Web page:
Against this backdrop this conference seeks to better understand how the case for more responsible management can be put into practice. This will include, inter alia, exploring the effectiveness of different initiatives, the barriers these face and how these might be overcome as well the nature of alternative strategies that we may want to consider. At the same time as we transition towards a more responsible management agenda, we should pay more attention to its effects and in particular the unintended consequences, trade-offs and even paradoxes that this may generate. At the most obvious level we should be querying how effective we have been so far in delivering a more responsible management agenda and in turn how effective this has been in helping to serve the public interest. Furthermore, we aim to explore what this means for different stakeholders, by seeking to understand the opportunities and challenges that transitioning to more responsible management may involve for academics, business/management schools' leaders, and journals editors as well as the broader community of the users of management and business knowledge.
By bringing together new theoretical and empirical contributions, we hope that our conference will examine 1) how far we have transitioned towards a more responsible management agenda (2) the process and strategies through which this might be best accomplished (3) the obstacles and barriers which may be hindering this journey and how these may be addressed and (4) the intended and unintended consequences this raises for different stakeholders.
We are open to quantitative, qualitative, theoretical papers, reviews, and meta-analyses which address questions that include but are not limited to the following:
Dean Rakesh Khurana is a professor of sociology and organizational behavior at Harvard University and former Faculty Dean of Cabot House, became Danoff Dean of Harvard College on July 1, 2014. Khurana received his B.S. from Cornell University, and began graduate studies at Harvard in 1993, earning his Ph.D. in 1998 through a joint program between Harvard Business School (HBS) and the Graduate School of Arts and Sciences (GSAS).
Professor Martin Kitchener is professor of management at Cardiff Business School and he chairs the Chartered Association of Business School's Taskforce on Business School and Public Good. Martin's research concentrates on issues of governance, change and performance in public services, and most recently in higher education. In the UK, he has led externally-funded studies of hospital patient safety, line management in residential social work, and change in mental health.The outputs of his research are published widely (see research tab) and have had considerable impact on practice and policy.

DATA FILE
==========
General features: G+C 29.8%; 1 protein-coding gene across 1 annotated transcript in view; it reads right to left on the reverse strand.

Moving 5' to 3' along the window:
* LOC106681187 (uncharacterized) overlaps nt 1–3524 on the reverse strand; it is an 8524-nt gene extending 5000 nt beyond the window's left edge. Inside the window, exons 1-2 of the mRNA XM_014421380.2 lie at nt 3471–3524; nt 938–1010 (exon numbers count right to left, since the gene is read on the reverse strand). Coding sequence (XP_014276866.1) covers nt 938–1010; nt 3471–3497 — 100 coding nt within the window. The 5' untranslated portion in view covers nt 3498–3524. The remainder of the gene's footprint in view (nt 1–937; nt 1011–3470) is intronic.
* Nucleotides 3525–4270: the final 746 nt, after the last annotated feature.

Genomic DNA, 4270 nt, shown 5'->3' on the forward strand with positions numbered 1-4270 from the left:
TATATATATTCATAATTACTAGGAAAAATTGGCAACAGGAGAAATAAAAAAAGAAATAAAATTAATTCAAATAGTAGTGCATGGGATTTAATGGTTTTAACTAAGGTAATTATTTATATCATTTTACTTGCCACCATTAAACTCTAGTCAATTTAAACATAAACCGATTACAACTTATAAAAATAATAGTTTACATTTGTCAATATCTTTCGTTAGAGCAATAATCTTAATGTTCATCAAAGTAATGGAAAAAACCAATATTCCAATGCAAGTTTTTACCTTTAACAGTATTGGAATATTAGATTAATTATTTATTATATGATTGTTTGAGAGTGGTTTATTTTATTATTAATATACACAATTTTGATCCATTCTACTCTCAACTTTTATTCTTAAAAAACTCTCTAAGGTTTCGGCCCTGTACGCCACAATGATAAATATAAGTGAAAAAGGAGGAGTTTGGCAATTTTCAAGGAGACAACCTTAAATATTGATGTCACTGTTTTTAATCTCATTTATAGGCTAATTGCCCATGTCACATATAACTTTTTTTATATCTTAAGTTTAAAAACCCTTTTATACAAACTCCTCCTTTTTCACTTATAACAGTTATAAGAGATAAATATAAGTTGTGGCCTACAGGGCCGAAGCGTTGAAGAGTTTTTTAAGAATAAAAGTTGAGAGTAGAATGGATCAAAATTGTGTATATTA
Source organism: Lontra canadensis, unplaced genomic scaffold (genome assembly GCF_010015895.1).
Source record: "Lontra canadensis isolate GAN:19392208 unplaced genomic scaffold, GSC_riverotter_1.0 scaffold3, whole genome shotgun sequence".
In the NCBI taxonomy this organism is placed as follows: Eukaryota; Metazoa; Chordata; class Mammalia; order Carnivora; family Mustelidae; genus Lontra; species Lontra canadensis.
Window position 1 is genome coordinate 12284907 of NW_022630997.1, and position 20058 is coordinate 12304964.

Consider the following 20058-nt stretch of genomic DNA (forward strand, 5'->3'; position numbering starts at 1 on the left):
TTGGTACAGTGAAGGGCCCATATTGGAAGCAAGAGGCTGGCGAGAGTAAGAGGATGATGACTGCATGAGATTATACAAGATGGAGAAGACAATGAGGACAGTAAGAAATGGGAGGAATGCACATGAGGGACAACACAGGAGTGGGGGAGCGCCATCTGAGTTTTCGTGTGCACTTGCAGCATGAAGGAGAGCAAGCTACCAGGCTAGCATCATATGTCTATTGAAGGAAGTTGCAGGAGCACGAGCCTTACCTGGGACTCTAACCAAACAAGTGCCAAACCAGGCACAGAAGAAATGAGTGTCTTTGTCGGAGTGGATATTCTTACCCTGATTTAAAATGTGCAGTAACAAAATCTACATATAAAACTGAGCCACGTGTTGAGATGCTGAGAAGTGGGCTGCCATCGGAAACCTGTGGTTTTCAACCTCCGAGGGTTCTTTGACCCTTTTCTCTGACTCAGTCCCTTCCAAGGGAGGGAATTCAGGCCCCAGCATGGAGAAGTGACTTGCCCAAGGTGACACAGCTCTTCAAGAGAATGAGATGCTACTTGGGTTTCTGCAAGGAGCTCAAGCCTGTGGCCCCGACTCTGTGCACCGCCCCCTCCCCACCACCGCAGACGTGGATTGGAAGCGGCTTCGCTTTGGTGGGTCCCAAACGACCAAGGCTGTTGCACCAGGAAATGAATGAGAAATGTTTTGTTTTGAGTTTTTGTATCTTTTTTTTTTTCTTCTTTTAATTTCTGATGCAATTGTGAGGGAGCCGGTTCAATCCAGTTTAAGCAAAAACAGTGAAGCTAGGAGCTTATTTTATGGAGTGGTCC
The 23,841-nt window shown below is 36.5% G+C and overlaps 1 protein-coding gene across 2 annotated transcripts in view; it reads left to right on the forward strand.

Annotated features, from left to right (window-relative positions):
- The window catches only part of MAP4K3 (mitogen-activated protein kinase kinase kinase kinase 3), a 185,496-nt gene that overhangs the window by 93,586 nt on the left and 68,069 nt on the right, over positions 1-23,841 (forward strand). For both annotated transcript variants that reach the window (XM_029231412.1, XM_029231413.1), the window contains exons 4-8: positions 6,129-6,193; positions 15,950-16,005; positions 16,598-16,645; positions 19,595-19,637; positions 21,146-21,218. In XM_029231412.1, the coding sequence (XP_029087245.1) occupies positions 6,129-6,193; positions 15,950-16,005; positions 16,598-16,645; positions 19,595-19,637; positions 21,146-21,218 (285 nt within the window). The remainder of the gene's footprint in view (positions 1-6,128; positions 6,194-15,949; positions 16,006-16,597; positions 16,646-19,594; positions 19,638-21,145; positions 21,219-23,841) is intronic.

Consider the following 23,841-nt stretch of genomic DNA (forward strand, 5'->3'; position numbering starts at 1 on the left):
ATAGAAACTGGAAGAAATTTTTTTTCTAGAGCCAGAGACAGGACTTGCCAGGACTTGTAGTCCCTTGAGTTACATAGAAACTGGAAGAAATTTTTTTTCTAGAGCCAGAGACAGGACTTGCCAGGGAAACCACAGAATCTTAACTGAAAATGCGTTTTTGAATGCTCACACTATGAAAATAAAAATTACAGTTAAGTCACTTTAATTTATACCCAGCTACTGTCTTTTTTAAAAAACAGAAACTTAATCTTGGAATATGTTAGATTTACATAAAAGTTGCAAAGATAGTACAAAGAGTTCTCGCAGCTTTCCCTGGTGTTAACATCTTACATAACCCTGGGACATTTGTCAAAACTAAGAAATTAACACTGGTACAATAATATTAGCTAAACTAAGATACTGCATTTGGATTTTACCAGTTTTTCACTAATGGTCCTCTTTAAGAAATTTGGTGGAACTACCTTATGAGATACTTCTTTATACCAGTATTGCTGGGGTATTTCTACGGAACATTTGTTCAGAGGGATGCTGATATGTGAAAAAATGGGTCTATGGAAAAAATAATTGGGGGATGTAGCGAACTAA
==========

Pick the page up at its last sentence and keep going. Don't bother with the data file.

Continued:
Call for Papers
An abstract of up to 1,000 words should be submitted by 16.00 GMT, 10th February 2022 by email to Joanne Cheseldine at firstname.lastname@example.org.
Acceptance of abstracts will be notified by 3th March 2022. Full papers are to be submitted for circulation by 16.00 BST, 12th August 2022.
Authors of papers presented at the conference will be invited to submit their papers for possible publication in a special issue of the Journal of Management Studies related to the topic of the conference. Presentation at the conference does not guarantee publication of the article nor will submissions to the special issue be limited to those that present at the conference.
Call for Participation
There is no conference fee, and we encourage a variety of modes of participation, from presentation of academic papers to the contribution of debate by taking on the role of discussant.
In addition to leading academics in the field of management studies, the conference will also bring together promising new researchers. Limited support for travel and accommodation will be offered to outstanding doctoral students.
Conference Organizing Committee
The conveners of the conference are Daniel Muzio, Elena Dalpiaz, Hannes Leroy, Gideon Markman, Kristina Potocnik and Christopher Wickert and the editorial management team of Margaret Turner, Joanne Cheseldine, Gemma Parkinson, Melissa MacAulay and Alice Williams.http://www.socadms.org.uk/jms-conference-2022-repurposing-management-for-the-public-good-processes-obstacles-and-unintended-consequences/